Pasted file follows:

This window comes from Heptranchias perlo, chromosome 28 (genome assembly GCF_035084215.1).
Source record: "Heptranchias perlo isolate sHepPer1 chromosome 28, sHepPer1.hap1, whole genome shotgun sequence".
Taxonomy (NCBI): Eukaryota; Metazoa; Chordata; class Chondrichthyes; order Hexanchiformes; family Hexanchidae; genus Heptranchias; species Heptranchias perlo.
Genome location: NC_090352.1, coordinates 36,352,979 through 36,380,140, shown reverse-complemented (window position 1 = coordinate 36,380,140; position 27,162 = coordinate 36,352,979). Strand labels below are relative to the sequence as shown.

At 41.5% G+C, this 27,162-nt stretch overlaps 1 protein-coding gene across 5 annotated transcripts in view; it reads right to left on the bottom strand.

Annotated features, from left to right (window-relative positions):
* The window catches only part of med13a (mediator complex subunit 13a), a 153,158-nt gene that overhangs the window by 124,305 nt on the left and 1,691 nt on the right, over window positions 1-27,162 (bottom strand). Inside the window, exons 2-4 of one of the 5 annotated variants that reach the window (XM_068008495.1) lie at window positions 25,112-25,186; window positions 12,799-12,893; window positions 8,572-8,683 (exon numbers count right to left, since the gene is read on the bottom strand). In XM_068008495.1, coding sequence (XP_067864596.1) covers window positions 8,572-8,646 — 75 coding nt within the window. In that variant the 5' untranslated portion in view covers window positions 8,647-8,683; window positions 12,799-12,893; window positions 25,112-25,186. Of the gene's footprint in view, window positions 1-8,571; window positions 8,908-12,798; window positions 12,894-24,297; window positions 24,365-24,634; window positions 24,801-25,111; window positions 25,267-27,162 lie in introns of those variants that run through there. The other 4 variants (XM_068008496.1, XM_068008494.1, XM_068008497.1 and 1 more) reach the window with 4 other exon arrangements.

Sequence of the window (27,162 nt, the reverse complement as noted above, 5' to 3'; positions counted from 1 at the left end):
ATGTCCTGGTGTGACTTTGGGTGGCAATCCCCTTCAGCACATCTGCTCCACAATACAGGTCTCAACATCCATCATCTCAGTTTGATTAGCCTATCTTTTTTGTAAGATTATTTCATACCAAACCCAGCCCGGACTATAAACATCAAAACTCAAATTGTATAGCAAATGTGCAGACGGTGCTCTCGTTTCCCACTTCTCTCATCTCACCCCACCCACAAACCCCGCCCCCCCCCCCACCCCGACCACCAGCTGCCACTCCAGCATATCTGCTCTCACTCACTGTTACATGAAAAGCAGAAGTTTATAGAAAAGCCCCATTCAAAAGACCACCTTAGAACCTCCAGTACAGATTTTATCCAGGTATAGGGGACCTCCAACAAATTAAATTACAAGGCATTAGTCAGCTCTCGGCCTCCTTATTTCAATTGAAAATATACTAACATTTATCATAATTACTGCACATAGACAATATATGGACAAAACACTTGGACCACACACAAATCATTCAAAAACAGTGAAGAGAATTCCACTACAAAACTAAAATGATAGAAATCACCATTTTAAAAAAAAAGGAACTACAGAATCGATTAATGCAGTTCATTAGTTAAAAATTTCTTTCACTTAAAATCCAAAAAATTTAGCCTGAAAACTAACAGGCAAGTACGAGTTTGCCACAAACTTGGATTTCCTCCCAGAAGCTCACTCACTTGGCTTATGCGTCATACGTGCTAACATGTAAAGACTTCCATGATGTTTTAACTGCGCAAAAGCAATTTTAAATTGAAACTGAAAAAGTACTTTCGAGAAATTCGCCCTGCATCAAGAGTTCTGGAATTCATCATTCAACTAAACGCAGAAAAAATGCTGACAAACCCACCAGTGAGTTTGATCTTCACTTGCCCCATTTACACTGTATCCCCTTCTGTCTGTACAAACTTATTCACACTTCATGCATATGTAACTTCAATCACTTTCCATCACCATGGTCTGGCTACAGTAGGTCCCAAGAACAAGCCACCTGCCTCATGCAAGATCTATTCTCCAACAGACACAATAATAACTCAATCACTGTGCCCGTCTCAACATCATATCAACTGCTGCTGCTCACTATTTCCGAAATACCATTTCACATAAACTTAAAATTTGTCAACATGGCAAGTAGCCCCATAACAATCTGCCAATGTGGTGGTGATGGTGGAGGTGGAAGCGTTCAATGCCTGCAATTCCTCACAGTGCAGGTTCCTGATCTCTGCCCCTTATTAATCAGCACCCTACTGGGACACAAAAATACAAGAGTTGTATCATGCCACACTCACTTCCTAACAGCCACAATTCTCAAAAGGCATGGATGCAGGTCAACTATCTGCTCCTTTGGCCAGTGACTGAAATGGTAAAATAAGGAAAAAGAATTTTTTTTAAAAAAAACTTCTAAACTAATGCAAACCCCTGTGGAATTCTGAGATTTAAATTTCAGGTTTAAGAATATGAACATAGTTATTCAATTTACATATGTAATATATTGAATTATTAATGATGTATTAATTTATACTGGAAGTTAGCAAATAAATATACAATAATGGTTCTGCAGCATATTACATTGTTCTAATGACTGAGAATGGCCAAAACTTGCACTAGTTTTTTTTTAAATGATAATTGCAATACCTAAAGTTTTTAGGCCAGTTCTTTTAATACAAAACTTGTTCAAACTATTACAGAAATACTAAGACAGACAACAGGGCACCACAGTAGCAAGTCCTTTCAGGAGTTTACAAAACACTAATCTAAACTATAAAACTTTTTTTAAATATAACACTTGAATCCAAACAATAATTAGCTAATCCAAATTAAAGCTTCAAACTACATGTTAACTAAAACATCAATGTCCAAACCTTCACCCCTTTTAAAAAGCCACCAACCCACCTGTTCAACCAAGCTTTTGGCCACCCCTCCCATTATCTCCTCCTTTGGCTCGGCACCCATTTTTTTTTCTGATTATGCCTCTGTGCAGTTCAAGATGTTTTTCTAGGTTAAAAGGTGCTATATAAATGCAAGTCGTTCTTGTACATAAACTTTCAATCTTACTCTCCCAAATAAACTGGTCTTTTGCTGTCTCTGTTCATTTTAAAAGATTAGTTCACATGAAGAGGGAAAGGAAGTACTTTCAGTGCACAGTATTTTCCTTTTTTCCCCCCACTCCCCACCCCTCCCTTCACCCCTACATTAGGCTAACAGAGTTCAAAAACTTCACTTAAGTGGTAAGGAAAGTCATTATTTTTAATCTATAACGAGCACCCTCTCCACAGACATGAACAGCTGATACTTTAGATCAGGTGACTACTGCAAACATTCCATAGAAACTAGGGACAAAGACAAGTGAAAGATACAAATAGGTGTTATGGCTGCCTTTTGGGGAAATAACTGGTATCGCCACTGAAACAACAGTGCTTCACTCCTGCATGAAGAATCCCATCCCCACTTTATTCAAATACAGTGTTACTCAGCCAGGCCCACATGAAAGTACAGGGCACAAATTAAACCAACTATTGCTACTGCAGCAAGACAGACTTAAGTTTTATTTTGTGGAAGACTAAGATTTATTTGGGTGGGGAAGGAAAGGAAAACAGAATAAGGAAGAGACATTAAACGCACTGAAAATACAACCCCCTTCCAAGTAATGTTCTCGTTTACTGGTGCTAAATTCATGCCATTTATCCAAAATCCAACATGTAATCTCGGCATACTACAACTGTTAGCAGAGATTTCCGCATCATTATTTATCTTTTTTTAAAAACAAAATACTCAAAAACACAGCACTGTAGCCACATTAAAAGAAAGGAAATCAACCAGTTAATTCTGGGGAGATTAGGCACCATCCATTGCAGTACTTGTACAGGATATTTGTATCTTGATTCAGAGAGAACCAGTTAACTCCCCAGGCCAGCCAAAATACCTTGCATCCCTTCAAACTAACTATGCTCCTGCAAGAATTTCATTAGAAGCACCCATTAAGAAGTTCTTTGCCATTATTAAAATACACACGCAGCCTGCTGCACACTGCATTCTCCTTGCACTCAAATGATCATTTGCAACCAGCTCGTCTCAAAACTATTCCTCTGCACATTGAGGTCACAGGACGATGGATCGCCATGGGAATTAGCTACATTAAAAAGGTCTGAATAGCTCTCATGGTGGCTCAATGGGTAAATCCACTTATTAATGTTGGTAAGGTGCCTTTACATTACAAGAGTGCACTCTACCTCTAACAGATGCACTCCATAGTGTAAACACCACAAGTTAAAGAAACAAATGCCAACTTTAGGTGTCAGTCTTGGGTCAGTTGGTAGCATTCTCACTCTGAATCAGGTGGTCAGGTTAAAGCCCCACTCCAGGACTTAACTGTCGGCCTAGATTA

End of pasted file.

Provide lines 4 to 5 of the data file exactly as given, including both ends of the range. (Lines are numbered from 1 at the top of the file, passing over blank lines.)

Genome location: NC_090352.1, coordinates 36,352,979 through 36,380,140, shown reverse-complemented (window position 1 = coordinate 36,380,140; position 27,162 = coordinate 36,352,979). Strand labels below are relative to the sequence as shown.

At 41.5% G+C, this 27,162-nt stretch overlaps 1 protein-coding gene across 5 annotated transcripts in view; it reads right to left on the bottom strand.